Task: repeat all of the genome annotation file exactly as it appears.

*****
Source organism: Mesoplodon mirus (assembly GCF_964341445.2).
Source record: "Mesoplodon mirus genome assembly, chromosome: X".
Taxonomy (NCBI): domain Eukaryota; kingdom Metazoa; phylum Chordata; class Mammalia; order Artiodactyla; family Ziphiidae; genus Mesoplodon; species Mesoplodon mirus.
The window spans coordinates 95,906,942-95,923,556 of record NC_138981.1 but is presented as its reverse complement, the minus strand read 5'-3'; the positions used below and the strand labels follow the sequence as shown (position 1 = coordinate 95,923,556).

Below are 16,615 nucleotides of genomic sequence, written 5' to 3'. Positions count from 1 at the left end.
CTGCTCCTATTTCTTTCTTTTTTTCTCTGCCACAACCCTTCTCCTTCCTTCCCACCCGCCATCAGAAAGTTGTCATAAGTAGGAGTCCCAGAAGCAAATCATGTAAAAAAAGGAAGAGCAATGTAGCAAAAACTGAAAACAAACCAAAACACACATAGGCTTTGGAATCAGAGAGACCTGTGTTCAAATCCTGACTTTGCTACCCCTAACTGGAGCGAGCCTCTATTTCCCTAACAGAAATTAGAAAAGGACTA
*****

Source organism: Mesoplodon mirus (assembly GCF_964341445.2).
Source record: "Mesoplodon mirus genome assembly, chromosome: X".
Taxonomy (NCBI): domain Eukaryota; kingdom Metazoa; phylum Chordata; class Mammalia; order Artiodactyla; family Ziphiidae; genus Mesoplodon; species Mesoplodon mirus.
The window spans coordinates 95,906,942-95,923,556 of record NC_138981.1 but is presented as its reverse complement, the minus strand read 5'-3'; the positions used below and the strand labels follow the sequence as shown (position 1 = coordinate 95,923,556).

Below are 16,615 nucleotides of genomic sequence, written 5' to 3'. Positions count from 1 at the left end.
CTGCTCCTATTTCTTTCTTTTTTTCTCTGCCACAACCCTTCTCCTTCCTTCCCACCCGCCATCAGAAAGTTGTCATAAGTAGGAGTCCCAGAAGCAAATCATGTAAAAAAAGGAAGAGCAATGTAGCAAAAACTGAAAACAAACCAAAACACACATAGGCTTTGGAATCAGAGAGACCTGTGTTCAAATCCTGACTTTGCTACCCCTAACTGGAGCGAGCCTCTATTTCCCTAACAGAAATTAGAAAAGGACTA